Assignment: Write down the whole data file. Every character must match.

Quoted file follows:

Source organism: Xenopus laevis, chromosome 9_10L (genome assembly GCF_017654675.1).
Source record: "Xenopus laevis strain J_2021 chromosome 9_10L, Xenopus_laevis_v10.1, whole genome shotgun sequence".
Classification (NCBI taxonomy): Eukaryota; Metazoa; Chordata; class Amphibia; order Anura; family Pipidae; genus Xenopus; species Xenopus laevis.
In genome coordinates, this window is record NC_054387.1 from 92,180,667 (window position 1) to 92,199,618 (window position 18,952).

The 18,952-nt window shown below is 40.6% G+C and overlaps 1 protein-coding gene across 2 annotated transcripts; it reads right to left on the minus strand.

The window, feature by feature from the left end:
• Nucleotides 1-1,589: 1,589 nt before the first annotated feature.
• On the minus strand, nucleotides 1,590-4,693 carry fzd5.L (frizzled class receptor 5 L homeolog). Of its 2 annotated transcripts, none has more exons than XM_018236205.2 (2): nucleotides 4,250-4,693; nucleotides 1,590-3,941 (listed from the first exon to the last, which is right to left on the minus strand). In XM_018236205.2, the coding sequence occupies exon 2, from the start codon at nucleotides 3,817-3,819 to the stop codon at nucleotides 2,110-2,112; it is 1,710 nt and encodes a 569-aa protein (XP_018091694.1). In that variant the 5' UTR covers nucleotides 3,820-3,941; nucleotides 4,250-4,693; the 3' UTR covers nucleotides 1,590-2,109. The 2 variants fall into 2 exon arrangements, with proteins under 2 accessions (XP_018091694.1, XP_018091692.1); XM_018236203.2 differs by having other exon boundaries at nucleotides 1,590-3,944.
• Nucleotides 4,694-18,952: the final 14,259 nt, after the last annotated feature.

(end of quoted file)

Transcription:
Source organism: Xenopus laevis, chromosome 9_10L (genome assembly GCF_017654675.1).
Source record: "Xenopus laevis strain J_2021 chromosome 9_10L, Xenopus_laevis_v10.1, whole genome shotgun sequence".
Classification (NCBI taxonomy): Eukaryota; Metazoa; Chordata; class Amphibia; order Anura; family Pipidae; genus Xenopus; species Xenopus laevis.
In genome coordinates, this window is record NC_054387.1 from 92,180,667 (window position 1) to 92,199,618 (window position 18,952).

The 18,952-nt window shown below is 40.6% G+C and overlaps 1 protein-coding gene across 2 annotated transcripts; it reads right to left on the minus strand.

The window, feature by feature from the left end:
• Nucleotides 1-1,589: 1,589 nt before the first annotated feature.
• On the minus strand, nucleotides 1,590-4,693 carry fzd5.L (frizzled class receptor 5 L homeolog). Of its 2 annotated transcripts, none has more exons than XM_018236205.2 (2): nucleotides 4,250-4,693; nucleotides 1,590-3,941 (listed from the first exon to the last, which is right to left on the minus strand). In XM_018236205.2, the coding sequence occupies exon 2, from the start codon at nucleotides 3,817-3,819 to the stop codon at nucleotides 2,110-2,112; it is 1,710 nt and encodes a 569-aa protein (XP_018091694.1). In that variant the 5' UTR covers nucleotides 3,820-3,941; nucleotides 4,250-4,693; the 3' UTR covers nucleotides 1,590-2,109. The 2 variants fall into 2 exon arrangements, with proteins under 2 accessions (XP_018091694.1, XP_018091692.1); XM_018236203.2 differs by having other exon boundaries at nucleotides 1,590-3,944.
• Nucleotides 4,694-18,952: the final 14,259 nt, after the last annotated feature.